In this episode of Relationships at Work, Russel chats with author and CEO Rajeev Kapur on AI disruption and what leaders need to do to get ready.
Rajeev shares his insights and experience in...
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Russel Lolacher: And on the show today, we have Rajeev Kapur and here is why he is. Awesome. He is president and CEO of 1105 media, a leading provider of B2B events, marketing, media, and security services, all helping brands grow their business. He's also an author. Can't miss that, cause it's a big part of the conversation we're having today.
The book. Chase Greatness: Enlightened Leadership for the Next Generation of Disruption. He has more than a decade of experience as a CEO and board member in the tech industry, and he spent a lot of it coaching other B2B business owners, how to be more effective leaders. And today we're going to be talking about leading through constant disruption, which we constantly seem to be dealing with. Hello, Rajeev.
Rajeev Kapur: Hey, buddy. How are you? I love that introduction. I wish I could, you could just follow me around whenever I enter a room. I think that would be awesome.
Russel Lolacher: I'll be your hype man. I got no problem with doing that. I'm I'm, I'm the guy for that.
Rajeev Kapur: I love it. Thank you so much. It's a pleasure being here with you.
Russel Lolacher: So we're going to start the episode as I start with every episode, Rajeev, which is asking the question, what's your best or worst employee experience?
Rajeev Kapur: Well let me give you my best experience first. And I guess they're somewhat related and I'm going to take you back to my Dell days. And, so I, I was asked by Michael Dell to go to Dell China back in 2000, and when I first got there... I guess, you know what, to answer your question, this is really best and worst at the same time, I guess, my, the first six months were really difficult for me. I didn't speak the language, cultural was a big shock, nobody was in China, none of the big brands were in China, it was still hardcore communist China, the only western form of civilization you could find back in 2000 in China was a random TGIFridays out on embassy row.
That was it. There was nothing else. And I really struggled for that first six months and it was a real, real difficult time for me. And it really questioned my sanity in terms of my ability to lead people. And it wasn't until I discovered, I found two employees who really bleeds and what I wanted to do.
Ronald and Bessie. And I asked them if they would be willing to be the face of my vision and they're locals and they said, absolutely. And they stepped up and they became the face of the vision of what I wanted to do and how to grow the business there. I became more of a wizard behind the curtain, and it really, really taught me that whole thing of I went to China pounding my chest and hey, I'm the guy from the U.S. I'm, I'm the Dell guy, and I really needed to adapt to China rather than trying to adapt to me.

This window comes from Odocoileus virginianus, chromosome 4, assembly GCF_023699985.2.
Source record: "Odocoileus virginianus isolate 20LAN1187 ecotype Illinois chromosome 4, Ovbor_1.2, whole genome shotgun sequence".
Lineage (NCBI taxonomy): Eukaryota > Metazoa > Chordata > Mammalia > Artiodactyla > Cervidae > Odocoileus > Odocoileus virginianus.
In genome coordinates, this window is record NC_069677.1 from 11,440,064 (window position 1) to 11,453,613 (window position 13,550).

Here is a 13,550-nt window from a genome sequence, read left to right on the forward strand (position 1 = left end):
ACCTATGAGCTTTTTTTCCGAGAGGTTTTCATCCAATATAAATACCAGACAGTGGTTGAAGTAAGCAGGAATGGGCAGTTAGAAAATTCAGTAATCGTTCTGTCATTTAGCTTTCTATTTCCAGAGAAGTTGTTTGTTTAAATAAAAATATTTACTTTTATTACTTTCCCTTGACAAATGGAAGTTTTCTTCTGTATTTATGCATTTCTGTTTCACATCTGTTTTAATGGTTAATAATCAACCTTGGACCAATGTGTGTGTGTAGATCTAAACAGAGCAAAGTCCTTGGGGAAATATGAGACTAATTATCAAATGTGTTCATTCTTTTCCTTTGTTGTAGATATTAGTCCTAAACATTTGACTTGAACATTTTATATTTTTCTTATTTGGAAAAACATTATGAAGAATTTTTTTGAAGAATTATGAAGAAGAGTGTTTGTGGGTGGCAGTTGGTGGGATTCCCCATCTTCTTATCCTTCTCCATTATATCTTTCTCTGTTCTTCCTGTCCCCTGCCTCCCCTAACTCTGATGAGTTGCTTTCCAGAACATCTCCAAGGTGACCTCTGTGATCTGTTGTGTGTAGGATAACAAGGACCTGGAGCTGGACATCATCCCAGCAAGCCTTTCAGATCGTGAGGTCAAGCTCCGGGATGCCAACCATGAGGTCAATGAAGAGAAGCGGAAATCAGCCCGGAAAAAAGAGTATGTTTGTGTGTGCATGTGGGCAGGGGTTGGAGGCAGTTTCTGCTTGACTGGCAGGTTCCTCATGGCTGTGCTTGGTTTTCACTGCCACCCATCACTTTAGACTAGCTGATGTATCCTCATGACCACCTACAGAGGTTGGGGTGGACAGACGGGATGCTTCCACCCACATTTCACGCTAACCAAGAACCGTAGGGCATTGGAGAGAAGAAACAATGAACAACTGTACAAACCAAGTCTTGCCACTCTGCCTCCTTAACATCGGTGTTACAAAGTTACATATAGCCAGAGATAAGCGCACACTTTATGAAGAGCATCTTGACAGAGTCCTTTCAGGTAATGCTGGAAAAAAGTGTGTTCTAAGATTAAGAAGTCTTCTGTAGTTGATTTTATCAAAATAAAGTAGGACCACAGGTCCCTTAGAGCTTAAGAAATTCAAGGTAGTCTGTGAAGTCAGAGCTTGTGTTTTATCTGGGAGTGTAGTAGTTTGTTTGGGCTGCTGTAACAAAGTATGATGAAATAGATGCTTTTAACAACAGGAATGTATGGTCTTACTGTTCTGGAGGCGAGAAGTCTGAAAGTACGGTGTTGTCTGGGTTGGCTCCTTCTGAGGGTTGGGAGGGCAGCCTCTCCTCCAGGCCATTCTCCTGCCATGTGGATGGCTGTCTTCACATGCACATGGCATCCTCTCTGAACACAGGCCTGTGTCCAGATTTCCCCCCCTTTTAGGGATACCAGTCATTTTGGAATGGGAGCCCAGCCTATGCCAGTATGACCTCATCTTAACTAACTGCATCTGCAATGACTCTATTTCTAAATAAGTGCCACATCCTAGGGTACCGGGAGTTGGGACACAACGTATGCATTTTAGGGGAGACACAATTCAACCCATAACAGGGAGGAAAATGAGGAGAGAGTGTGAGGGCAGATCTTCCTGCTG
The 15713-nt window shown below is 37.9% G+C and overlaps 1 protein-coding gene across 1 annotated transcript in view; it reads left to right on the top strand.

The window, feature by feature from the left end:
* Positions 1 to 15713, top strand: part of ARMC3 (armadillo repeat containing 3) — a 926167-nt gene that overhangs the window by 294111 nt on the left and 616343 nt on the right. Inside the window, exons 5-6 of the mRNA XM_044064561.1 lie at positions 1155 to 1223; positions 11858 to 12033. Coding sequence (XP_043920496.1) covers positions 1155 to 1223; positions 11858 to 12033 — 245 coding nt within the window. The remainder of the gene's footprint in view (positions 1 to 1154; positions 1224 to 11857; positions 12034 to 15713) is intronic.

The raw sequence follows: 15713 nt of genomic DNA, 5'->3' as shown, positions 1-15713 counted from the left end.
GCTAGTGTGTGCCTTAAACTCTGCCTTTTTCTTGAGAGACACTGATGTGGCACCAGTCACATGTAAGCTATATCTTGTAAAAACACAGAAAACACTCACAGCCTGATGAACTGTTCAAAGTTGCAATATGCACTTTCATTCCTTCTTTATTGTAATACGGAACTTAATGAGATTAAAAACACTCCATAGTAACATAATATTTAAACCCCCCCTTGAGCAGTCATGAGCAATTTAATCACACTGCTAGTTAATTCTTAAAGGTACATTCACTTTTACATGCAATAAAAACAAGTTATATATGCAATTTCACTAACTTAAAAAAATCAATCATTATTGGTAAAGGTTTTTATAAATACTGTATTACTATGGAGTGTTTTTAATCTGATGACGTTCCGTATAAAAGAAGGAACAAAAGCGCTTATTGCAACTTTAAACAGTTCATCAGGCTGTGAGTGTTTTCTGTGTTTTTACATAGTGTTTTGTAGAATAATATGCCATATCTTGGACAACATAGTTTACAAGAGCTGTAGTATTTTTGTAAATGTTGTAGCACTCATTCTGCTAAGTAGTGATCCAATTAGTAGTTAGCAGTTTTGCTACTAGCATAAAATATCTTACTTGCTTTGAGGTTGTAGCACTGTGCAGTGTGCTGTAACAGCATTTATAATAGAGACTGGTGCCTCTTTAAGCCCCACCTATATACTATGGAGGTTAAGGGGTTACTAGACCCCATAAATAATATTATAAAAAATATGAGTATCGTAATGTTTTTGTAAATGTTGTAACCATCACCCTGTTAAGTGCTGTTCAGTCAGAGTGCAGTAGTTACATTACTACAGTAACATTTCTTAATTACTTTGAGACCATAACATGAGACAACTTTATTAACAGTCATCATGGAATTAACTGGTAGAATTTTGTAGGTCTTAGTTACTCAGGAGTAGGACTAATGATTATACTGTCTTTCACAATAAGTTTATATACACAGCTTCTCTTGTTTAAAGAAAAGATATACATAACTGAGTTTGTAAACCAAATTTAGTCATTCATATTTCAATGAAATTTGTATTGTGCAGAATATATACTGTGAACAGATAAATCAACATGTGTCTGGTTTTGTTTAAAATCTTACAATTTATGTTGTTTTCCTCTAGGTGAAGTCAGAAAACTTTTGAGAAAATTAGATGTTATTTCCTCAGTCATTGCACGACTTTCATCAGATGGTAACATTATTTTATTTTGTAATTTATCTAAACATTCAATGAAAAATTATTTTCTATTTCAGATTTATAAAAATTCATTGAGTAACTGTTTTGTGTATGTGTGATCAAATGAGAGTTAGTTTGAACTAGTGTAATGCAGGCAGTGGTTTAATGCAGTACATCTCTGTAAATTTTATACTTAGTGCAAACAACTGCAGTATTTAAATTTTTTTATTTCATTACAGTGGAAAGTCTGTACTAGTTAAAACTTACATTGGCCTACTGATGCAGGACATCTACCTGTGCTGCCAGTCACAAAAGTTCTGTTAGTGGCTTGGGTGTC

And, and really getting them on board was just phenomenal. It was an amazing experience and it was just, just amazing just getting them and the company's done so well in China ever since. And and I'd like to think I had a little bit of a little hand of that growth and that opportunity, the worst employee experience I can tell you is probably around that same time when we found one of our employees was actually doing some funny business with computers and setting up a little shop in other parts of China and having computers shipped other other parts of the country and stuff like that, and effectively cutting himself a little bit of a deal on the backside.
Russel Lolacher: Geez.
Rajeev Kapur: When you find that stuff out you really got to be careful in what you do and how you do it.
And you're the guy from outside and coming in and... as it is, people already thought I was a spy for the company and all that. So you had to kind of figure that out. And it took a few months to kind of work my way through that and get the right people involved. But that was a really harrowing type of issue just because you're someplace you have no support, you're by yourself you had to figure it out how to do it.
And if I was in the U.S. It's easy, right. And you're done, person's fired in three minutes, but when you're there things were a little bit different. So that was a real challenging, really, really challenging experience.
Russel Lolacher: I have a quick question about going back to your time in China and dealing with, I mean, you were talking about not only having to dismiss an obvious disruption at your work by that employee, but also as someone new to a culture, new to a company, or not new to a company, but new to the culture there and so forth.
I'm always curious about leaders and executives in those roles, because we talk about supporting employees. We talk about leading employees, but leaders need that kind of support and leadership too. So how did you find it being a representative of a large organization going to another country.